The home video industry would like to avoid a rerun of last year.

Following a decade of rapid growth, rental activity slipped for the first time in 1991, due largely to the recession, lackluster releases and the Persian Gulf war's effects on television viewing habits.Volume dropped around 10 percent from 1990, while revenue fell 8 percent. Video purchases, though, were higher.

This summer, the industry is pinning a comeback in rentals on a string of movie hits like "JFK," "Hook," "Cape Fear," and "The Addams Family" out in videocassette.

At the same time, the industry giant, Blockbuster Entertainment Corp., based in Fort Lauderdale, Fla., is working to expand its product line in the United States and overseas while staying ahead of competing technology in cable TV, including pay-per-view channels.

"It is still product driven, this business," said Steven Apple, executive editor of Video Insider magazine. "If Hollywood has a bad year, we will have a bad year. (And) when a big title is advertised on TV, the public tends to go to their video store."

Consumers have been steadily flocking to video stores since the early 1980s. Revenue from video rentals hit $10.2 billion last year, while purchases reached $4.6 billion, far outpacing the $8.9 billion book business and the $7.5 billion music industry.

Blockbuster remains the undisputed industry leader with around 2,800 stores worldwide and a 13 percent market share of all U.S. rentals, larger than its 300 biggest competitors combined.

While many smaller video stores were going out of business last year, Blockbuster managed a 37 percent jump in revenue from acquisitions, sales, rentals and other fees. "We believe it's just too tough for anybody to catch up to us," Vice Chairman Steven Berrard told stockholders at a recent annual meeting. "No single company has the presence or recognition of Blockbuster."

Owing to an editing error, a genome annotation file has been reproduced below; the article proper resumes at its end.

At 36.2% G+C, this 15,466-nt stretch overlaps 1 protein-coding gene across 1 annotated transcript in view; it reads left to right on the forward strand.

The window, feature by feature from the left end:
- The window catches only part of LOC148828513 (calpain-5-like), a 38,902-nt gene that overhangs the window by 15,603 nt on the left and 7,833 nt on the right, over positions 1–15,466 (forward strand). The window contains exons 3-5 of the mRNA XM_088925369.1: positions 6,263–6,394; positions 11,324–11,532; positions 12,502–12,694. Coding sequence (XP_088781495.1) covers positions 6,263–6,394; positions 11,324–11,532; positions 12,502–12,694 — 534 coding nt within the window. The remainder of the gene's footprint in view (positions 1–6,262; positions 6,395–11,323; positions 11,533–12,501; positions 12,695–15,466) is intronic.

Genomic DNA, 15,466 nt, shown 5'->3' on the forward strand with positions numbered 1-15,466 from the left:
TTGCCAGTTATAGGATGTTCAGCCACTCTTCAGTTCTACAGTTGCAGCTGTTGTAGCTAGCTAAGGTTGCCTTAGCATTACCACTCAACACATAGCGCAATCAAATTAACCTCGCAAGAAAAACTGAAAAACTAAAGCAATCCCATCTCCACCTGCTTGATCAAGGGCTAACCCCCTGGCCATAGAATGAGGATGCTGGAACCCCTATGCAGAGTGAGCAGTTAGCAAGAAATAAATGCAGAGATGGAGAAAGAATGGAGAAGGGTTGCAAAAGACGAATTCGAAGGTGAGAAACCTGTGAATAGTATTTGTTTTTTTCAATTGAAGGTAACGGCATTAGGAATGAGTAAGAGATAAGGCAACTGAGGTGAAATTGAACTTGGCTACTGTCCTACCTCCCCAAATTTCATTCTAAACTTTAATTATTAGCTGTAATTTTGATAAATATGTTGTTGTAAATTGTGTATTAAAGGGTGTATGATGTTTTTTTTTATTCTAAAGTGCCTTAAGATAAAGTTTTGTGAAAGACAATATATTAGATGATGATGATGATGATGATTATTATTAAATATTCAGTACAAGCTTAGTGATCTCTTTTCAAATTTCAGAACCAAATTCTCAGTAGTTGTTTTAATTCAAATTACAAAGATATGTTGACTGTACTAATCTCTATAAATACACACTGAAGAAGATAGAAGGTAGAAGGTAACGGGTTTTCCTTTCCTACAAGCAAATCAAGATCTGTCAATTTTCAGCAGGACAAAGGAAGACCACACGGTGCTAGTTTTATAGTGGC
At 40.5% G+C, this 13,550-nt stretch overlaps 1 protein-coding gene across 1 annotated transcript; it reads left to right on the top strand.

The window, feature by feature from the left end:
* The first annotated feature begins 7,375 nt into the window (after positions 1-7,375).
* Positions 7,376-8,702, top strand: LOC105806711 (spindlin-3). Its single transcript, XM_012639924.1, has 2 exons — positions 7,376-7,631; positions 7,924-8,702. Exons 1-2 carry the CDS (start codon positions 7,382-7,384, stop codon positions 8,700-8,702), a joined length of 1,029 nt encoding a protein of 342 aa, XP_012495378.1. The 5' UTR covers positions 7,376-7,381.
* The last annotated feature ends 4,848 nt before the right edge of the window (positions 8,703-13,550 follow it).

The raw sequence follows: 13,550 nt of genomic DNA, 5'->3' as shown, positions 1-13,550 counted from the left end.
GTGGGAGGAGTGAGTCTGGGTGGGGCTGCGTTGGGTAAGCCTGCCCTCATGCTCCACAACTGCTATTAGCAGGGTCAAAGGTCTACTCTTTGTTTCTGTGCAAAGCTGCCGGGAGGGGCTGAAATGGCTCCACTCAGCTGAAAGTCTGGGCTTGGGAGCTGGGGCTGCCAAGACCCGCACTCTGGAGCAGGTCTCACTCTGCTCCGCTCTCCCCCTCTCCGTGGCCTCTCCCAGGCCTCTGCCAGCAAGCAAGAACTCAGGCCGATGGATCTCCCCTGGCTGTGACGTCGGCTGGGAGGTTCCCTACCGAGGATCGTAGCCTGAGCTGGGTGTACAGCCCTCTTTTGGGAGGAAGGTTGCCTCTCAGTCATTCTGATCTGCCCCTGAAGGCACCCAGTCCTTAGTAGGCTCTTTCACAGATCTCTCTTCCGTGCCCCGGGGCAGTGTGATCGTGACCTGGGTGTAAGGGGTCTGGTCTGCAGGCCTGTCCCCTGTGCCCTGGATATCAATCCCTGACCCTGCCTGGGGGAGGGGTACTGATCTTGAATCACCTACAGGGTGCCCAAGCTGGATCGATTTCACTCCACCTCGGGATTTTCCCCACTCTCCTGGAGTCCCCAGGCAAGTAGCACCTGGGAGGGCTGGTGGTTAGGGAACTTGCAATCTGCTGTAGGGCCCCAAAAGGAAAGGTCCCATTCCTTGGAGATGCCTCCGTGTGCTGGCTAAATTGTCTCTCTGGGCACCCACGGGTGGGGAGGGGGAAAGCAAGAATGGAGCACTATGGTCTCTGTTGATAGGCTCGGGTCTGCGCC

Blockbuster's rapid growth over the years came from the purchase of Erol's Major Video and Britain's Ritz chains, and from expanding its product line with things like brand-name popcorn, cotton candy and blank tapes.

Among its coming attractions: four-night book audio tapes that would retail for $4 and an in-store video preview system created in conjunction with International Business Machines Corp.

In addition, Blockbuster is developing a joint marketing plan that would sell or rent home entertainment hardware and software developed by Dutch consumer electronics giant Philips Electronics NV. Philips owns a 4.5 percent stake in Blockbuster and has an option to buy 5 million more shares by Dec. 15, which would increase its holdings to 7 percent. The arrangement seems to have pleased many investment professionals, who regard it as a sign of Blockbuster's long-term strength.

"It's extremely positive that a $30 billion electronics giant like Philips, which has its finger on the pulse of technology, wants to get involved with Blockbuster," said R. Jerry Falkner, a securities analyst with Southeast Research Partners, based in Boca Raton.

"It flies directly in the face of the many critics that say technology is going to obsolete the video store." Negative media reports that characterized Blockbuster as a "casket case" vulnerable to new cable technology caused a sharp drop in the company's stock about a year ago.

But Blockbuster Chairman Wayne Huizenga maintains that a workable system for video on demand - selecting programming at home to be delivered on telephone or cable lines - won't arrive until the next century. Time Warner Inc. and TCI International Inc. are testing expanded channel systems, but Huizenga drew a distinction between expanded capacity and the technological breakthroughs required to produce video on demand.

"We have the distribution system in place. We're here today. We're a reality," he said.

In fact, videocassette recorders can be found in 77 percent of American homes, compared with 61 percent of homes that have cable.

Huizenga also derides pay-per-view, which offer subscribers the same movies out in video stores at scheduled times, as something that "already has failed to impact the marketplace."

Even a recent pay-per-view survey seemed to back up those sentiments.

The survey found that viewers see rentals as cheaper and more convenient than pay-per-view, and that the "barker" channels, which promote pay-per-view movies, did more to feed store rentals than cable linkups.